Is the EDM era over?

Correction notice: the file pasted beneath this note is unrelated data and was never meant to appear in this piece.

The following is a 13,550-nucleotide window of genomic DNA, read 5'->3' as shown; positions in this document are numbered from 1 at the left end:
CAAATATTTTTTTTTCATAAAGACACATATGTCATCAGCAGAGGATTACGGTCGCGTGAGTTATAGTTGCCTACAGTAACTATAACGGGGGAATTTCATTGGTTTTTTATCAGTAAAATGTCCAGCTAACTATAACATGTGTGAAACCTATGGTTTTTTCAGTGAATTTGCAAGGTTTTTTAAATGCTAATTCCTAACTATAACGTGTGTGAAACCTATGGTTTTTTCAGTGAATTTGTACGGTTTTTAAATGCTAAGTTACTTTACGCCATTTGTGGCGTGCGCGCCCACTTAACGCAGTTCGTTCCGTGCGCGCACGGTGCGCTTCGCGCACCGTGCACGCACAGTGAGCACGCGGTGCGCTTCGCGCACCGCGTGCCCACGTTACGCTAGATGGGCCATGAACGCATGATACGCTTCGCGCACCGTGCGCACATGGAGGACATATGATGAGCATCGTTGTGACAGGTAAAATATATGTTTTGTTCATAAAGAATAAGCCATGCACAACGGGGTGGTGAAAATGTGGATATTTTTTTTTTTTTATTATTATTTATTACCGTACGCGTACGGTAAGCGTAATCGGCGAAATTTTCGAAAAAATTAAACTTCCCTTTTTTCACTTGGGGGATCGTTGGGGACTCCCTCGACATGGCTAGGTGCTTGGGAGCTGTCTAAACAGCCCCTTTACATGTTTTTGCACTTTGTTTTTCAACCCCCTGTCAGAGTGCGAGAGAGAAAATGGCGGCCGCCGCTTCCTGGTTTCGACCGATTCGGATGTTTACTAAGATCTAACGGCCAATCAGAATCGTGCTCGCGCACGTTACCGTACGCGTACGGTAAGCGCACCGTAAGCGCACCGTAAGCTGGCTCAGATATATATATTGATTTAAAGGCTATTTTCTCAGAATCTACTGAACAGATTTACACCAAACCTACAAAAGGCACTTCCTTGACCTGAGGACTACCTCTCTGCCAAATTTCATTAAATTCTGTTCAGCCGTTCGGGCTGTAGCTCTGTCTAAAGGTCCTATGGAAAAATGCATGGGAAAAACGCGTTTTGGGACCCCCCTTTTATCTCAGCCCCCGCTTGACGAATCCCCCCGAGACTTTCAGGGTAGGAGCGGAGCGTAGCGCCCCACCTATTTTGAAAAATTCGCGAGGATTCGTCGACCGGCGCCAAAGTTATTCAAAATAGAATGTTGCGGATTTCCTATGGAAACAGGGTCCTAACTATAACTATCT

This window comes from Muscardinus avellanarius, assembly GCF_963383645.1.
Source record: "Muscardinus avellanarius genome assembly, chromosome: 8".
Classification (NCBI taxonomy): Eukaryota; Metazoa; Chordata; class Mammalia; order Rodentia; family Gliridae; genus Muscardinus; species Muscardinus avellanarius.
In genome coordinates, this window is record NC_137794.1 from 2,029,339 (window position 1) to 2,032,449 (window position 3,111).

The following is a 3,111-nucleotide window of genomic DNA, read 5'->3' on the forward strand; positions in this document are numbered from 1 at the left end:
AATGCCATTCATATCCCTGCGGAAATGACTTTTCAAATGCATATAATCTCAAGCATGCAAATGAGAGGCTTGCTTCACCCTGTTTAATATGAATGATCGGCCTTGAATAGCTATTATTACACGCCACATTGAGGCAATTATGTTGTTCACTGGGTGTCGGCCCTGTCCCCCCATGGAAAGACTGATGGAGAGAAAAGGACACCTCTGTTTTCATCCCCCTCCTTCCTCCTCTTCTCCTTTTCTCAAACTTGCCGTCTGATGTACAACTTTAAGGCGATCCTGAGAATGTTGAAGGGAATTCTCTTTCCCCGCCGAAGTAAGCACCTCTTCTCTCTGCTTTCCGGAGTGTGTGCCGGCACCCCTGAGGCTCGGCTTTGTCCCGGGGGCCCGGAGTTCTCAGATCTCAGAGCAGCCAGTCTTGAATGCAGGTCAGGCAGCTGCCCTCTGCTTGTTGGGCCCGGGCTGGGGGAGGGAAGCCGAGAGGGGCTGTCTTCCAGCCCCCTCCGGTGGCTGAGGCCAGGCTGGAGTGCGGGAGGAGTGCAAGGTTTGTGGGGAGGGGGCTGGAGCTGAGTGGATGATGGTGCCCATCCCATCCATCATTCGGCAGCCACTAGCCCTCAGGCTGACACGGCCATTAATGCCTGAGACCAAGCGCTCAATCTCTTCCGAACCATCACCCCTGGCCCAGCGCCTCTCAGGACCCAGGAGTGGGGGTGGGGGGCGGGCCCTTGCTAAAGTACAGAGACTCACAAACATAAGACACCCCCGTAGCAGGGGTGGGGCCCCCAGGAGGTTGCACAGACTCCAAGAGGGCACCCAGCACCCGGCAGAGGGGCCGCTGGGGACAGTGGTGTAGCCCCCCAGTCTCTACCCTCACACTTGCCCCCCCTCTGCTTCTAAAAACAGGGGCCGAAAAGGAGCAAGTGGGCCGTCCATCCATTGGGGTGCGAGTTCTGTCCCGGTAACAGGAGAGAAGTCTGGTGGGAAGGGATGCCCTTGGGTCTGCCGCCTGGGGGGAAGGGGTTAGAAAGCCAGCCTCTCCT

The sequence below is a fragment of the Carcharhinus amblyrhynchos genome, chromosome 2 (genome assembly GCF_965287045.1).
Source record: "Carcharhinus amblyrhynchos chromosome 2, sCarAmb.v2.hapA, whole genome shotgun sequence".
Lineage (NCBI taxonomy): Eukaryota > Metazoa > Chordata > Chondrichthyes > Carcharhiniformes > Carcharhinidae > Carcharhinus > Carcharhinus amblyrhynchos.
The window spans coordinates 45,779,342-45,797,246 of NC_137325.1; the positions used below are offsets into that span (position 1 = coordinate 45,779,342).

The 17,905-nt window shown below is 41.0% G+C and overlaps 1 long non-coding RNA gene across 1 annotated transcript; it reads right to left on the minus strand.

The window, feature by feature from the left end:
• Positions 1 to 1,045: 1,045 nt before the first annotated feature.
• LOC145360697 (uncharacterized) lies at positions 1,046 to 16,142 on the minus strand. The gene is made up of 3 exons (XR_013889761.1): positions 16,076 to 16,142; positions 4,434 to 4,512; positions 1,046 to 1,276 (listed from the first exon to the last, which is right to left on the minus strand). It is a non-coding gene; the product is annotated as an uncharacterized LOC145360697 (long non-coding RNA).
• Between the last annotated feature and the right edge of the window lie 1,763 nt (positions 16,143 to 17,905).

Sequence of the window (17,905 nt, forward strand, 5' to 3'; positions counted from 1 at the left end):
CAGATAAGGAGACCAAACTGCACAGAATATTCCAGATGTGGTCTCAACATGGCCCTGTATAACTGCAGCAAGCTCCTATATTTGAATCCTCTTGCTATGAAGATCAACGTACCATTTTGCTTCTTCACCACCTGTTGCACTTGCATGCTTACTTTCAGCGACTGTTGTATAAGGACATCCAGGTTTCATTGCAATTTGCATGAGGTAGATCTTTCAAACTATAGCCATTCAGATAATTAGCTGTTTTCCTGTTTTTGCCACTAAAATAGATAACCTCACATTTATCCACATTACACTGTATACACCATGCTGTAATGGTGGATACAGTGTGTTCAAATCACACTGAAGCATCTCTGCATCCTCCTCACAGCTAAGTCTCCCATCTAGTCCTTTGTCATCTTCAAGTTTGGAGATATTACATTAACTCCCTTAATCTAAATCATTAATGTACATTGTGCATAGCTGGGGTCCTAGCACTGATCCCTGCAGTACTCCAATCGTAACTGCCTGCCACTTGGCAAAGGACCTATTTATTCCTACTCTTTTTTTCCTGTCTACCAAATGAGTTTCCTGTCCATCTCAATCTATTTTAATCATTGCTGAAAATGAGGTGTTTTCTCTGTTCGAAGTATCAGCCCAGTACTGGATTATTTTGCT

Back in 2010 there was a new radio station town,  its playlist consisted of only electronic music which was a rarity at the time.   I was familiar with some of the sporadic electronic hits from the 2000’s but I didn’t get  to experience the rave era, therefore my exposure to electronic music was limited.  However the songs that were playing on this new radio station had a different vibe to them, one that really appealed to me, little did I know that many others felt the same way.  The station become permanent in my car and I became familiar with  artists such as Deadmau5, Afrojack, and Avicci to name a few.  In my hometown of Las Vegas,  the club scene was keen to the shift in musical taste as the biggest names in EDM started to show up everywhere.  People couldn’t get enough EDM, which spurred  in addition to night clubs, day clubs, indoor pool parties,  night pool parties, and different events on weekdays. Weekends were no longer had a grip on the nightlife scene.  The golden age of EDM was about to explode with the arrival of Calvin Harris and his monumental record 18 months.  EDM was no longer confined to niche radio stations,  it was on MTV, hip hop stations,  and the collaborations between EDM artists and artists of other genres brought it into the mainstream.  Rihanna, Katy Perry, and Usher were just a few to have hits  due to their collaborations with EDM artists.  Just as rappers started to make appearances on records in the 90’s,  EDM was now part of Pop Culture, dominating the airwaves and the charts.  Between 2012 and 2014,  most chart topping songs were EDM based,  it seemed as though there would be no end to the train that suddenly appeared on the tracks a few years prior.  But as hair bands in the 80’s, Gangster Rap, Emo, and T-pain before it (EDM),  musical tastes come and go.  I’m not hoping for EDM to lose its popularity, as I believe that its popularity is what created opportunities for fledgling artists and veteran DJ’s to be creative and produce great songs.   However,  its been over seven years since EDM’s uncanny rise, how much longer can it maintain its spot on top of the mountain?  New artists such as the Chainsmokers are proving to be as popular as the artists of the early 2010’s but there seems to be fewer and fewer new acts, giving the impression that pop music is once again shifting toward a new direction. What will replace EDM?  I don’t know.   One thing is for certain, just as people talk about the music scene of their era, I will always remember the golden age of EDM with a fondness.